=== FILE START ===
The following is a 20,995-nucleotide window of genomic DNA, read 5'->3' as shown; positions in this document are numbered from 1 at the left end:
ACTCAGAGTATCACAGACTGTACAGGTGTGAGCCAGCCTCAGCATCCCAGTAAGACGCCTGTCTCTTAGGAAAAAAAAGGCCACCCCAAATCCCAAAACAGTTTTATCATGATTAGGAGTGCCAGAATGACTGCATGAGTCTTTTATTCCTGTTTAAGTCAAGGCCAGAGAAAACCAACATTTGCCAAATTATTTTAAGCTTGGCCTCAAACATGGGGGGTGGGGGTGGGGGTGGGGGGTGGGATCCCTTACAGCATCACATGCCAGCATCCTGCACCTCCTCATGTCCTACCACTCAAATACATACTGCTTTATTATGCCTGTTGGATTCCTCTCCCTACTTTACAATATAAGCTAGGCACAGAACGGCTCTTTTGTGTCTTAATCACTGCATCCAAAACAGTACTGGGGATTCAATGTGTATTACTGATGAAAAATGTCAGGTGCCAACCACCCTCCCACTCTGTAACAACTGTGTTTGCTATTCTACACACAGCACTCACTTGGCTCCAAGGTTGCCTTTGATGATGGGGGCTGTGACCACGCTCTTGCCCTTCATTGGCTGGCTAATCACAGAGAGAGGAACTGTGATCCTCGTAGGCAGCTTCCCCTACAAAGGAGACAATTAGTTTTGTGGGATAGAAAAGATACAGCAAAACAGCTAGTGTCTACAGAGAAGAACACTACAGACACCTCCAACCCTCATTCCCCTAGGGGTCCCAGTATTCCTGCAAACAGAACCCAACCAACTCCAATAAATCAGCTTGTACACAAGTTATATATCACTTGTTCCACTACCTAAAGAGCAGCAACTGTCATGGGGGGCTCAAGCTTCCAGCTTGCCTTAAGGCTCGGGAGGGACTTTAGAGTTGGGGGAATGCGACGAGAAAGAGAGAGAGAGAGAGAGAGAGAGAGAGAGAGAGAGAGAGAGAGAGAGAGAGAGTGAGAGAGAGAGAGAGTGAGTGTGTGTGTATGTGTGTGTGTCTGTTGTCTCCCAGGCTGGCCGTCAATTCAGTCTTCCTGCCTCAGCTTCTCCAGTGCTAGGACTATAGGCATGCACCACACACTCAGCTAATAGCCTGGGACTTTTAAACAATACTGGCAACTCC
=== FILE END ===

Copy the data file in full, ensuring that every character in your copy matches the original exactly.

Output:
The following is a 20,995-nucleotide window of genomic DNA, read 5'->3' as shown; positions in this document are numbered from 1 at the left end:
ACTCAGAGTATCACAGACTGTACAGGTGTGAGCCAGCCTCAGCATCCCAGTAAGACGCCTGTCTCTTAGGAAAAAAAAGGCCACCCCAAATCCCAAAACAGTTTTATCATGATTAGGAGTGCCAGAATGACTGCATGAGTCTTTTATTCCTGTTTAAGTCAAGGCCAGAGAAAACCAACATTTGCCAAATTATTTTAAGCTTGGCCTCAAACATGGGGGGTGGGGGTGGGGGTGGGGGGTGGGATCCCTTACAGCATCACATGCCAGCATCCTGCACCTCCTCATGTCCTACCACTCAAATACATACTGCTTTATTATGCCTGTTGGATTCCTCTCCCTACTTTACAATATAAGCTAGGCACAGAACGGCTCTTTTGTGTCTTAATCACTGCATCCAAAACAGTACTGGGGATTCAATGTGTATTACTGATGAAAAATGTCAGGTGCCAACCACCCTCCCACTCTGTAACAACTGTGTTTGCTATTCTACACACAGCACTCACTTGGCTCCAAGGTTGCCTTTGATGATGGGGGCTGTGACCACGCTCTTGCCCTTCATTGGCTGGCTAATCACAGAGAGAGGAACTGTGATCCTCGTAGGCAGCTTCCCCTACAAAGGAGACAATTAGTTTTGTGGGATAGAAAAGATACAGCAAAACAGCTAGTGTCTACAGAGAAGAACACTACAGACACCTCCAACCCTCATTCCCCTAGGGGTCCCAGTATTCCTGCAAACAGAACCCAACCAACTCCAATAAATCAGCTTGTACACAAGTTATATATCACTTGTTCCACTACCTAAAGAGCAGCAACTGTCATGGGGGGCTCAAGCTTCCAGCTTGCCTTAAGGCTCGGGAGGGACTTTAGAGTTGGGGGAATGCGACGAGAAAGAGAGAGAGAGAGAGAGAGAGAGAGAGAGAGAGAGAGAGAGAGAGAGAGAGAGTGAGAGAGAGAGAGAGTGAGTGTGTGTGTATGTGTGTGTGTCTGTTGTCTCCCAGGCTGGCCGTCAATTCAGTCTTCCTGCCTCAGCTTCTCCAGTGCTAGGACTATAGGCATGCACCACACACTCAGCTAATAGCCTGGGACTTTTAAACAATACTGGCAACTCC